Positive Representation: Beyond the Veil or Representation Roll Call, Vol 1.

You’ll be happy to hear that this post will lack any of my trademark pretension (lies!). Today, all I want to do is introduce you to a pair of very cool heroines from the Marvel Universe. I say “pair” not just because there are two of them, but because they share so many traits, all of which make them exciting characters. They’re women, they kick ass, they display remarkable loyalty and patience, and they’re both hijabi.

Let me clarify. The term hijab (which appears as حجاب in Arabic)‎ is used specifically to refer to the headscarf worn ostensibly for the sake of modesty. The term can be generalized to refer to any form of cover which conforms to a standard of Islamic modesty. These vary by region and degrees of Islamic orthodoxy—there’s a good list here. The term hijabi is used to refer to women who wear one of these kinds of veils.

So, when I introduce Faiza Hussain (Excalibur) and Sooraya Qadir (Dust) to you, you’ll understand that they wear the veil. What I love best about these characters is that their Islam is not incidental or inconsequential to their heroism. They are proud hijabi heroes.


faiza_hussain_excaliburFaiza Hussain is a British doctor of Pakistani descent, who was performing triage in the middle of a Skrull invasion when she was zapped by a laser and rendered unconscious. When she came to, she had developed powers over living organisms which were effective on the most minute levels. She also wields the legendary sword Excalibur. So, why is she so cool? Because she’s both a capable combatant and a complex character. Her powers enable her to stop a Skrull onslaught and heal the most grave of wounds. She’s counted among Captain Britain’s most trusted allies, and if that weren’t enough, she’s a self-proclaimed superhero fangirl.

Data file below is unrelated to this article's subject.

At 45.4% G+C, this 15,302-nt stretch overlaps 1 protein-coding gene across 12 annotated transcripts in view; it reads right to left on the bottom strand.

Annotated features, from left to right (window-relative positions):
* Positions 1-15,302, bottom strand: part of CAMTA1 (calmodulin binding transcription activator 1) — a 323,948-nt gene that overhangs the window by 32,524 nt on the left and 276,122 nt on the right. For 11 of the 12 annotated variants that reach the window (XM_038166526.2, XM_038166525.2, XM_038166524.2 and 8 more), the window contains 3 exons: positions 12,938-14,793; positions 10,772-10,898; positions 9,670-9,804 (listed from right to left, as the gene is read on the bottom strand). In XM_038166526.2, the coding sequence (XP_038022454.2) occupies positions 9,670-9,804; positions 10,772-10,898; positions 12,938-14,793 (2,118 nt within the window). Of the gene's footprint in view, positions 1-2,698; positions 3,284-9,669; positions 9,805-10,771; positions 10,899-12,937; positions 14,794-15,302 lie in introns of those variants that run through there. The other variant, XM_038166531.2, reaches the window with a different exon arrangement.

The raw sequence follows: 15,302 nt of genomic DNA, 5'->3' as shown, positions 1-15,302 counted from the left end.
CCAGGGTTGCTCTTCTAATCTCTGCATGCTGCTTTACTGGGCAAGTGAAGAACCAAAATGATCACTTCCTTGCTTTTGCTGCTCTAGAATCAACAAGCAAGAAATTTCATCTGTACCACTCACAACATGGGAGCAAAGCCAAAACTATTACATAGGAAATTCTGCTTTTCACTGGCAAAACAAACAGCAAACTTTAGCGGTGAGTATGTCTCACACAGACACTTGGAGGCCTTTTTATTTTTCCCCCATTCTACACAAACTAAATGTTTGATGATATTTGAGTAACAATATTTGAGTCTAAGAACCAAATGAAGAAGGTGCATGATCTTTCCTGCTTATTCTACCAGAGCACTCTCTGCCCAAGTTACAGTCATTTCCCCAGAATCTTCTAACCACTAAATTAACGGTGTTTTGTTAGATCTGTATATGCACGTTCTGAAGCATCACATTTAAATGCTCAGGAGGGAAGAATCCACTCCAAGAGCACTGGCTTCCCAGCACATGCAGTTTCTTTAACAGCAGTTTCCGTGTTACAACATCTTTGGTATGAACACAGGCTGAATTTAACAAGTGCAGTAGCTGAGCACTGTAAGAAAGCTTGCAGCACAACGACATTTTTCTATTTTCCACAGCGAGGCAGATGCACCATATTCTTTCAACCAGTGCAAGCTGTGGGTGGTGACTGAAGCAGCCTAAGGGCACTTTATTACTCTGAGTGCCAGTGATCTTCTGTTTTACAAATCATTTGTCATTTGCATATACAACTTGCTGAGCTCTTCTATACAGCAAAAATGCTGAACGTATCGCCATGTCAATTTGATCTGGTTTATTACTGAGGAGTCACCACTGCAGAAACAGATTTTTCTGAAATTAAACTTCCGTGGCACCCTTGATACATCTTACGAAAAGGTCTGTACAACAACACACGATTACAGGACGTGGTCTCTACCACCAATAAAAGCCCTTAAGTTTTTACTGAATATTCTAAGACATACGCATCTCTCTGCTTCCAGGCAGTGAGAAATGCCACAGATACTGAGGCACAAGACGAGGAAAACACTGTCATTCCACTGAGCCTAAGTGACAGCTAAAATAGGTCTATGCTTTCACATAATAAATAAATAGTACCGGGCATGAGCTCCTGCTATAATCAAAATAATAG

Faiza_Hussain_fangirlYes, ladies and gents, in addition to being a kind and caring person, a brilliant doctor, and the superheroic wielder of one of the western world’s most famous weapons, Faiza Hussain is one of us. She’s a complete inclusion success, in my opinion, and you can read her adventures in issues of Captain Marvel and MI:13 and other volumes.


dust_sooraya_qadirSooraya Qadir is a Sunni Muslim mutant from Afghanistan, with a sense of faith and resolve which at least equals her impressive powers, if it doesn’t surpass them. A former member of the Young X-Men and the Hellions, she’s capable of manipulating sand and turning herself into a living sandstorm that can break down steel and tear flesh from the human form, among other powers like an extreme durability and a resistance to psychic manipulation. While impressive, it’s not only this power which makes Dust such a compelling character. Rather, it is her role as a representative of Islam in the comics that makes her storylines worth reading. Sooraya’s faith is her motive to stand up to Xorn and to fight Belasco and the demons of Limbo. It is this same faith, coupled with loyalty to her teammates and her new home (the Xavier Institute), that gives her the courage to face down and defeat William Stryker’s Purifiers. For her, Islam is a source of power and pride.

sooraya_qadir_dust_noriko_ashida_surge_argueHer conflicts with her erstwhile roomate, Noriko Ashida (Surge), a rebellious electrokineticist of Japanese descent, allow her to serve as a sort of raisoneuse for a modern, self-empowering perspective on an Islamic woman’s choice to cover. In fact, her presence is itself an argument for the strength and dignity of Muslim women. You can read more about Dust in a variety of X-Men titles.

sooraya_qadirI feel like a lot of time gets spent pointing out the errors that companies like Marvel make in terms of inclusion, representation, racism, sexism, and the like. It’s equally important to raise the profile of killer examples of positive inclusion. If you’d like to know more about Muslim superheroes in comics, there are resources all over, including this March Madness style contest to see who is the top Islamic hero. Guess who won?

4 thoughts on “Positive Representation: Beyond the Veil or Representation Roll Call, Vol 1.

  1. Awesome article. Your knowledge of obscure superheroes is impressive. These two characters definitely need more attention. However, I feel that badassery may defeat the intention of the hijab. That’s not my opinion; I’m just throwing it out there.

    • Thank you!

      I do have to say that I hope that badassery doesn’t defeat the point of hijab, which can be a number of things, but seems to be primarily about modesty. Certainly we’d agree that modesty and badassery are not mutually exclusive.

      Thanks again.

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